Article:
• Spicy or highly seasoned food.
  • Sweets and chocolates.
  • Sausages.
  • Pickles or preserves.
  • Fries.
  • Acid fruits, such as citrus, dried and candied.
  • Fats in general.
  • Strong or acid infusions.
  • Dairy products and their derivatives.
  • Baked.
  • Pasta.
  • Blue fish, such as anchovies, tuna, salmon or sardines.
  • Soft drinks and sodas.
  • Raw vegetables.
  • How to reduce fat in the diet

    In addition to restricting or avoiding certain foods, you can follow these tips to reduce the presence of fat in your diet:

    • Try to replace frying as the cooking method, instead you can choose to grill, boil, bake or steam.
    • Read the labels of the products you consume, to know their fat content and to know if they have flavorings or preservatives that can be harmful.
    • Replace part of the meat portions with easy-to-digest options, such as cooked vegetables.
    • Remove excess oil from your dishes or replace it with cooking spray. You can also incorporate the habit of measuring the oil you are going to use (a tablespoon per person is recommended) instead of pouring it directly on the preparation.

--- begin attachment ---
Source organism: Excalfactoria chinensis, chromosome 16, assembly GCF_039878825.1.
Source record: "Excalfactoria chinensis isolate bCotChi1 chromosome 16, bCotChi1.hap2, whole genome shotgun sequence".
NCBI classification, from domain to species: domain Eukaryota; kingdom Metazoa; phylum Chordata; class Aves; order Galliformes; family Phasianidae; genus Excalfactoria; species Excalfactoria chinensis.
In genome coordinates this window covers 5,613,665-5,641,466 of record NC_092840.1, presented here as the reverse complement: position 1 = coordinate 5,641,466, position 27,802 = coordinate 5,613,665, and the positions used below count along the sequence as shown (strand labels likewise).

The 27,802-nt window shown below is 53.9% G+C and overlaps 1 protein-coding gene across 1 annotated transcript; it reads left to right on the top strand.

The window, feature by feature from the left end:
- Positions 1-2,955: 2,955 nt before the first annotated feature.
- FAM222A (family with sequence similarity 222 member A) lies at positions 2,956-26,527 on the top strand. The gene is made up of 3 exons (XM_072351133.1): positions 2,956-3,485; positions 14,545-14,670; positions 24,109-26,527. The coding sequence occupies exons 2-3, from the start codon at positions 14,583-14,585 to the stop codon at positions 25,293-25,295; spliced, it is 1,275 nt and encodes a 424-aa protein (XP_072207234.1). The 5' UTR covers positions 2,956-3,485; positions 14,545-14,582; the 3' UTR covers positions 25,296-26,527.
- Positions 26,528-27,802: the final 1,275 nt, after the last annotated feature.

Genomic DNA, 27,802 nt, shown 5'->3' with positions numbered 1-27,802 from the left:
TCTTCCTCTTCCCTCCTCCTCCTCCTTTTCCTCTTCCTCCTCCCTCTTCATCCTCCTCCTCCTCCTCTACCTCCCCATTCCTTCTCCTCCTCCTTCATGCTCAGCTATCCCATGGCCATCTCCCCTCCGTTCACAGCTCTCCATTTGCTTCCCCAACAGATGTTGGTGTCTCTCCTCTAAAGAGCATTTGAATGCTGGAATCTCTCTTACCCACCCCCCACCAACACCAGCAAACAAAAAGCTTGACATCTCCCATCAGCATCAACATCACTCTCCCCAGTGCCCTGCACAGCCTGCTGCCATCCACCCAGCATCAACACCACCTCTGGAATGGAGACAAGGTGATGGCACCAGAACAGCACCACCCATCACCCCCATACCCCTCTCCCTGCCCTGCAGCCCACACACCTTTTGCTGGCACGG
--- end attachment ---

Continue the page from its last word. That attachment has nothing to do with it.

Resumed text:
• If you don’t have lean meat, try to remove as much fat as possible.
    • To remind:

      Until there is meaningful scientific evidence from human trials, people interested in using herbal therapies and supplements should be very careful.

      Do not abandon or modify your medications or treatments, but first talk to your doctor about the potential effects of alternative or complementary therapies.

      Remember, the medicinal properties of herbs and supplements can also interact with prescription drugs, other herbs and supplements, and even alter your diet.

      Sources consulted: Natural Medicines Comprehensive Database, US National Library of Medicine, Mayo Clinic, US Department of Agriculture, National Institute of Diabetes and Digestive and Kidney Diseases, National Institute of Complementary and Alternative Medicine .